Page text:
people are telling you that you’re wrong, and you’re just trying to justify
yourself so that when you do come out of the wash at the other end, you at least
will look as if you are the one who has asked all the hard and difficult
questions.

And Jesus goes straight for him. “Thomas, reach here
your finger and reach your hand and put it into my side.” Perhaps we shouldn’t
be unduly critical of Thomas’ demand for evidence. Didn’t Jesus on the previous
appearance in the upper room, didn’t John tell us in verse 20, when He had said
this, He showed them. This was when Thomas wasn’t there. He showed them what?
His hands and His side. And it is only after the disciples had seen His hands
and His side that they believed and rejoiced.

It’s not as though Jesus is saying that to ask for
empirical evidence is wrong. That’s part of the reason that Jesus appears again
and again. He’s giving a testimony, empirical evidence for the resurrection, for
the reality of His risen body.

Some commentators, on verse 27, say that what Jesus
is actually doing here in verse 27 is shaming Thomas. You know, we don’t have
adverbs here; John doesn’t give us the adverbs describing the tone of voice in
which Jesus spoke. Did Jesus speak here sternly? “Thomas, reach here your
finger and see my hands and reach your hand and put it into my side.” Was
He angry? Was He stern? Was He rebuking? Was He shaming Thomas? Makes for a good
sermon. I find that extraordinarily hard to believe.

And I think what we see here is something of the
gentleness of Jesus. “Thomas, if this is what you want to see, if this is the
evidence that you desire, then here I am. Thomas, reach here your finger and see
my hands and reach here your hand and put it into my side.” Because isn’t that
so often the way that Jesus deals with us even with our stupidity? Even with our
folly? Even with our stubbornness? That one of His attributes that we love and
admire so much is His gentleness. He knows our faults; He knows our
constitution; He knows what we are made of; and whatever the reason, whatever
the sins, whatever the complexities for Thomas’ absence and the way that Thomas
is demanding empirical evidence and whether that is right or wrong, Jesus bows
to it, accepts it. Don’t you see here something of the largeness of Jesus’
heart? Don’t you think self-evident in what Jesus is saying to Thomas is a heart
that loves Thomas? A heart that wants to see Thomas now in the fullness of
faith? And He’s saying to Thomas, “Thomas, come now; don’t come unbelievingly.
Come with faith; come with trust to Me.”

Well, maybe you think that I’m also psychoanalyzing
here because the evidence is very slender, but one thing is absolutely clear.
There were no lectures, there was no stern rebuke, there was no chastisement of
Thomas. I don’t know what went on when Jesus met Peter. The Bible doesn’t record
that. It just says, “And He appeared to Cephas.” That’s all the Bible says. It
must have been a painful moment for Peter. But likewise here, weary soul,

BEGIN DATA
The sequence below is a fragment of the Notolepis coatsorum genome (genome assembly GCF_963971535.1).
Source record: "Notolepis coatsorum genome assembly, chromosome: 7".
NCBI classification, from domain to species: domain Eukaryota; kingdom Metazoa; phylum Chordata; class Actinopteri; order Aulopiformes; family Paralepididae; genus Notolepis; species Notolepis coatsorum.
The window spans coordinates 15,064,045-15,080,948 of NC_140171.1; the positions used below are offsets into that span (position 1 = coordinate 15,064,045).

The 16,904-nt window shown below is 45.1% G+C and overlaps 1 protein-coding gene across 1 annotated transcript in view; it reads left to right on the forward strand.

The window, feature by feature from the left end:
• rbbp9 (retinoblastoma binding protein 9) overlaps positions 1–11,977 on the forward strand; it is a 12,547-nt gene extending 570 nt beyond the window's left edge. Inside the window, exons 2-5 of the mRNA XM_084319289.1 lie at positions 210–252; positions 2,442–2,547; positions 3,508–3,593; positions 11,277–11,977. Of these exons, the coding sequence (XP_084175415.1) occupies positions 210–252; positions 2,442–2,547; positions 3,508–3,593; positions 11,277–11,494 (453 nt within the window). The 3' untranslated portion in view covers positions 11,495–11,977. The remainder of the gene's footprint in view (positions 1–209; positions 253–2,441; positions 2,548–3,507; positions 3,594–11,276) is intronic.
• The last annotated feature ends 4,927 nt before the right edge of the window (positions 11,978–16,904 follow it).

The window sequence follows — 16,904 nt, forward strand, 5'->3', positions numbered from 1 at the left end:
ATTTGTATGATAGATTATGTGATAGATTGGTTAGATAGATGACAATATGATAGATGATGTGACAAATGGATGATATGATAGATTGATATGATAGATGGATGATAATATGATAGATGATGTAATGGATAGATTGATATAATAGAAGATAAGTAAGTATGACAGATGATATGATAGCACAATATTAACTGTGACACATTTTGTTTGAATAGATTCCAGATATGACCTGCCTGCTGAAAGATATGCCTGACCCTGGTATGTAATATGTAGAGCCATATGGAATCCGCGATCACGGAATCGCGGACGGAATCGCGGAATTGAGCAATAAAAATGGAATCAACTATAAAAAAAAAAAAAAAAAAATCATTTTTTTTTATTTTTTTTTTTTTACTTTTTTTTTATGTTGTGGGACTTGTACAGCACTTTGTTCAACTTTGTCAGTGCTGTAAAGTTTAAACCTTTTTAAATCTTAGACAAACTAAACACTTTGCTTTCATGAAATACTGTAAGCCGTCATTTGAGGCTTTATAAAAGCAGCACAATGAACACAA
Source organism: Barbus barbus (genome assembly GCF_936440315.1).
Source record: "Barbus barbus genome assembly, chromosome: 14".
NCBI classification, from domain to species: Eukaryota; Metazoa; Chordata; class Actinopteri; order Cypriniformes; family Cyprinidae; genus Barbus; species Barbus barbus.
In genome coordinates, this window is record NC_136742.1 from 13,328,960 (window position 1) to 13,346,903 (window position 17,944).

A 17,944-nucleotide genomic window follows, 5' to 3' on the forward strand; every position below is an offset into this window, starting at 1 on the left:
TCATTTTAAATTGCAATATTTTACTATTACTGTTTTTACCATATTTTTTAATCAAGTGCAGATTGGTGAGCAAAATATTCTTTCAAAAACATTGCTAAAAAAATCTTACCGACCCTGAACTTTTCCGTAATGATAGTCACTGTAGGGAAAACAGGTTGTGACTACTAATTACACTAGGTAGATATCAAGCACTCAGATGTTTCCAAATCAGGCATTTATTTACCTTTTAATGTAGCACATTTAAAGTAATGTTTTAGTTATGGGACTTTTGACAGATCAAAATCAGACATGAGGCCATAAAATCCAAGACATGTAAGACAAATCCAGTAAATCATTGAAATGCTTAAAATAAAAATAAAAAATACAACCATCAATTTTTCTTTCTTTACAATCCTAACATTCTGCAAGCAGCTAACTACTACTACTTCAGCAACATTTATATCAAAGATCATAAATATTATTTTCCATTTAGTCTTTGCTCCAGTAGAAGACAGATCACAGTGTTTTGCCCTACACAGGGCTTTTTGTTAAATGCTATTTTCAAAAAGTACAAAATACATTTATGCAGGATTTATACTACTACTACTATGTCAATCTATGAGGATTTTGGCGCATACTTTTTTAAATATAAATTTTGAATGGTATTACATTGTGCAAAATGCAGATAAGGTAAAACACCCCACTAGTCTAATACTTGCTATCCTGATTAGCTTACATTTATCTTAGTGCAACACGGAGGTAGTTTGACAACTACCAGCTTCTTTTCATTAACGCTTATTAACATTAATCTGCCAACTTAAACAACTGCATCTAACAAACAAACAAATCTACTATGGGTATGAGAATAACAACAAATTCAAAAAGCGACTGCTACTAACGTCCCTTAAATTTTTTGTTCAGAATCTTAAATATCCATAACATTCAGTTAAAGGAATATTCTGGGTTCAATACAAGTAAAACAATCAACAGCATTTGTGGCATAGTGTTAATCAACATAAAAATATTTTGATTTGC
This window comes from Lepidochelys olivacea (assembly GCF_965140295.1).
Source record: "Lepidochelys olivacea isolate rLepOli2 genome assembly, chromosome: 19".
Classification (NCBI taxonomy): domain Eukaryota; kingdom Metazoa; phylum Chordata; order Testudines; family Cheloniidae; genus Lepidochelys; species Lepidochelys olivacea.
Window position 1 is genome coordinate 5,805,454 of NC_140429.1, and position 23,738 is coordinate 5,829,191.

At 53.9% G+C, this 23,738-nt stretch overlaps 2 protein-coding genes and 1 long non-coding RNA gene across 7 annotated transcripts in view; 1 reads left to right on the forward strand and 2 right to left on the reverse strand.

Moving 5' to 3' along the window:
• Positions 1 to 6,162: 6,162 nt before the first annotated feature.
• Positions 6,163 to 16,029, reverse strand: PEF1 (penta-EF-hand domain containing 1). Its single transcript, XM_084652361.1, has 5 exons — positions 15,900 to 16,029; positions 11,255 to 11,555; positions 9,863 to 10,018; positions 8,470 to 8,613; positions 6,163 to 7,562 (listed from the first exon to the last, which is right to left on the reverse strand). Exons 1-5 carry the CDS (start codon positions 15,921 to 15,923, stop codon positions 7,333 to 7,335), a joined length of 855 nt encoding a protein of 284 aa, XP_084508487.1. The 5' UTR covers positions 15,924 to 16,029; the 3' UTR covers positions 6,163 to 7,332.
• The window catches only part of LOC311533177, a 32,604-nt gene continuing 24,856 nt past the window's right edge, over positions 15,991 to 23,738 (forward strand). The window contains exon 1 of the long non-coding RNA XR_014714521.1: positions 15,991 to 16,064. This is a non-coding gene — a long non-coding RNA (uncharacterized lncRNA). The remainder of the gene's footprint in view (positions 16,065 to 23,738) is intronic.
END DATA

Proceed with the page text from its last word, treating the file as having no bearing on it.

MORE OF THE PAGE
confused soul, troubled soul, questioning soul, wherever you are and whatever it
is that you are thinking, here is Jesus saying to you, “Come to Me. Come to Me
with you questions. Come to Me with your doubt. Come to Me with your concerns.
Come to Me with your demands, and I will be able to answer all of them.”
Look at just one more little verse from William Bright, history professor at
Oxford in the nineteenth century. “How oft, O Lord, Thy face hath shone on
doubting souls whose wills were true. Thou Christ of Cephas and of John, Thou
art the Christ of Thomas, too.”

III. The faith of Thomas.
But then thirdly, the faith of Thomas. Because in verse 28,
after all the psychoanalysis now has been done, Thomas comes out with these
extraordinary words: “My Lord and my God.” Faith has been born. A heart that now
beats by reason of the regenerating work of the Holy Spirit has been born in
Thomas and he has seen for himself the glory of Christ. You remember John’s
point from the very beginning of the gospel? “In the beginning was the word and
the word was with God…” And then in verse 14 of the prologue: “And we beheld
His glory, the glory as of the only begotten of the Father full of grace and
truth.” And Thomas has seen the glory of Christ. A glory that is full of grace
and a glory that is full of truth, and he can’t help himself now. Whatever
doubts, whatever concerns, whatever frustrations, whatever anger, whatever
unbelief, whatever it was that was on Thomas’ mind for those eight days; it’s
all gone now. Because all that he can see now is the glory of Jesus Christ!

But then Jesus says something quite extraordinary. He
says, “Because you have seen Me, have you believed?” Then Jesus goes on to say,
“Blessed are they who did not see and yet believed.” And not so much as a
rebuke, I think, to Thomas, but to underline what Jesus has been saying all
along in the upper room discourse. “I am going away, but My going away will be
to your advantage.” Why will it be to my advantage, Jesus, that you go away?
“Because unless I go away, the Holy Spirit will not come.” And what will be the